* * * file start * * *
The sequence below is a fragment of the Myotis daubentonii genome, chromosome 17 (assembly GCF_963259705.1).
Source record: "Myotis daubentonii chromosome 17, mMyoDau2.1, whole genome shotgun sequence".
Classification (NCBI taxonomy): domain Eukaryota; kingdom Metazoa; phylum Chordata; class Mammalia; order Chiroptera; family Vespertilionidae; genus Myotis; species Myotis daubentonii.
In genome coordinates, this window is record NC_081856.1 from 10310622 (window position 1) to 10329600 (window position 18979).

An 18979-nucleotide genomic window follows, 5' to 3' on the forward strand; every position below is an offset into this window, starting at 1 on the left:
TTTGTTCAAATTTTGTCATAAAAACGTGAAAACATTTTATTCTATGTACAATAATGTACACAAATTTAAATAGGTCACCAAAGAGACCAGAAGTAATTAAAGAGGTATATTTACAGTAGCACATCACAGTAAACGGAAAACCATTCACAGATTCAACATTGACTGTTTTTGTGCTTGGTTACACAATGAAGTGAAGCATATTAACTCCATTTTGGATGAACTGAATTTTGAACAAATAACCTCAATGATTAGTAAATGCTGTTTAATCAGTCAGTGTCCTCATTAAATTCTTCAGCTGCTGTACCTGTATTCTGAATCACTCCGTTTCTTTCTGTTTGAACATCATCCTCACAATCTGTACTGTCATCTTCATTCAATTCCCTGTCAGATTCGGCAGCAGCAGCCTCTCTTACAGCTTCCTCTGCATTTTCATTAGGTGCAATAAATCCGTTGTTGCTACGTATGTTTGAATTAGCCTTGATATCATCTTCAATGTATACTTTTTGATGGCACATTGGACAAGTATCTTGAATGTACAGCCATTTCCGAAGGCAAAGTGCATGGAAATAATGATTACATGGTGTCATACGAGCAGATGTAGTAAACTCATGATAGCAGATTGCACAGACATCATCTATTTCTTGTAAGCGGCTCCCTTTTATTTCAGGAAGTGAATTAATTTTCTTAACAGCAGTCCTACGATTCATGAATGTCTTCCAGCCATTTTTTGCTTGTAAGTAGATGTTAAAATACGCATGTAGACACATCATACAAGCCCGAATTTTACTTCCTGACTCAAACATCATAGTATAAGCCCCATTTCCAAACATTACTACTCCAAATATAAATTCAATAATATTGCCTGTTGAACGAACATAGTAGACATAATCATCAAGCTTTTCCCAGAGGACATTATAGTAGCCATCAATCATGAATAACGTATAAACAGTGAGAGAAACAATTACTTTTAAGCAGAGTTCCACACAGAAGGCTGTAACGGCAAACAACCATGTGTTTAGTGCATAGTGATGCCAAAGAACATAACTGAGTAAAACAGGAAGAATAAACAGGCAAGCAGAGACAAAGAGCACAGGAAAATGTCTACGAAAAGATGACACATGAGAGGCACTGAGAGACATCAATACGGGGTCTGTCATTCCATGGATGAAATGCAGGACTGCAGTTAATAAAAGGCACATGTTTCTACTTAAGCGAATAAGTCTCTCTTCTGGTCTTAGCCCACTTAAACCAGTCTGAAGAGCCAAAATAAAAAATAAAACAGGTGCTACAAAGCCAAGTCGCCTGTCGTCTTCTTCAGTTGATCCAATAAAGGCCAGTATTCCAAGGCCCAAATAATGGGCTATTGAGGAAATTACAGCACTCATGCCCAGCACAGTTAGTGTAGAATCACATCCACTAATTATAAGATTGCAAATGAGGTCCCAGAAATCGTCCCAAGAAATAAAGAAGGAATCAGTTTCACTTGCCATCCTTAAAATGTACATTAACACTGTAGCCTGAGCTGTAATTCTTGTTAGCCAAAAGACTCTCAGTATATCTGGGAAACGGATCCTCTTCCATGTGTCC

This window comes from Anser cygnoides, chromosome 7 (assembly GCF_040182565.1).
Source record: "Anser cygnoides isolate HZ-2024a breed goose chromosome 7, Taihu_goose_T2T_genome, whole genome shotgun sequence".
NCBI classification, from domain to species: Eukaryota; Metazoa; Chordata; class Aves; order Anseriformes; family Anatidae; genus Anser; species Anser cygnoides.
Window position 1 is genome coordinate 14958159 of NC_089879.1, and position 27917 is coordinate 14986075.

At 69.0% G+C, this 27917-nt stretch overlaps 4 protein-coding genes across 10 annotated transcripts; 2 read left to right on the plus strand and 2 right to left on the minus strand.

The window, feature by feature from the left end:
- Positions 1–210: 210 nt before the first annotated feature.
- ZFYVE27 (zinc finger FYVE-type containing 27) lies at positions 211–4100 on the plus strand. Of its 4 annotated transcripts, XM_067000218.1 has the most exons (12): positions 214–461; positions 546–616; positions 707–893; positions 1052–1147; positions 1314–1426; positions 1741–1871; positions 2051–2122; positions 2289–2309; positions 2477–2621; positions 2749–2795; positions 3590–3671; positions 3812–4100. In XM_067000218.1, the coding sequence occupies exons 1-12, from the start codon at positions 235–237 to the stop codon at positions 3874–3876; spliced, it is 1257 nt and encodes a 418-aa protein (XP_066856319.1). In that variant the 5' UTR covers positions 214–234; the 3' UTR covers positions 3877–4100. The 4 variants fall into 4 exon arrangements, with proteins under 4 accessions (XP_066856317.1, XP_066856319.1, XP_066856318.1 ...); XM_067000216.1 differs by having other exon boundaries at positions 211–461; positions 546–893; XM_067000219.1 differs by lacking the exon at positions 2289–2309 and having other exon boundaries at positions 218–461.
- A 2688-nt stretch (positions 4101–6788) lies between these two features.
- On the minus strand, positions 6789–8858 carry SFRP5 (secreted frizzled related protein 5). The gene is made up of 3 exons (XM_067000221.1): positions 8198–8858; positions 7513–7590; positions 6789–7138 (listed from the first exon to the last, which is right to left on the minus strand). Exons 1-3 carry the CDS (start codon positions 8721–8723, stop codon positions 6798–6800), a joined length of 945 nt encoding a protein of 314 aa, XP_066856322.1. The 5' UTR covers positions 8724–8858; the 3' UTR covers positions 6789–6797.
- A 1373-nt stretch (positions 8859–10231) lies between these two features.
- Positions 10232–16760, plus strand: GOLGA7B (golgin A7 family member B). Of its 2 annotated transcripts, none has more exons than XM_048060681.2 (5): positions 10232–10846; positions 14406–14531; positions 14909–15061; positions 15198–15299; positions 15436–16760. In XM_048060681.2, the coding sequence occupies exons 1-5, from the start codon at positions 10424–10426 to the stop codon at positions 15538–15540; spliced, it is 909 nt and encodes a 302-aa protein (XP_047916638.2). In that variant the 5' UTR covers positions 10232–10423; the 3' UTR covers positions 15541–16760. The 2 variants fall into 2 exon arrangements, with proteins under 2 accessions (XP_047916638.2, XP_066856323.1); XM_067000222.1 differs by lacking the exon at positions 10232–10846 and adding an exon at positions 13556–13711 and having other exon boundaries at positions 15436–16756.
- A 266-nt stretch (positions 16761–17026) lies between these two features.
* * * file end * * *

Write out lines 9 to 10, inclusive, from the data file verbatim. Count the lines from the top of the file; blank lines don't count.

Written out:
NCBI classification, from domain to species: Eukaryota; Metazoa; Chordata; class Aves; order Anseriformes; family Anatidae; genus Anser; species Anser cygnoides.
Window position 1 is genome coordinate 14958159 of NC_089879.1, and position 27917 is coordinate 14986075.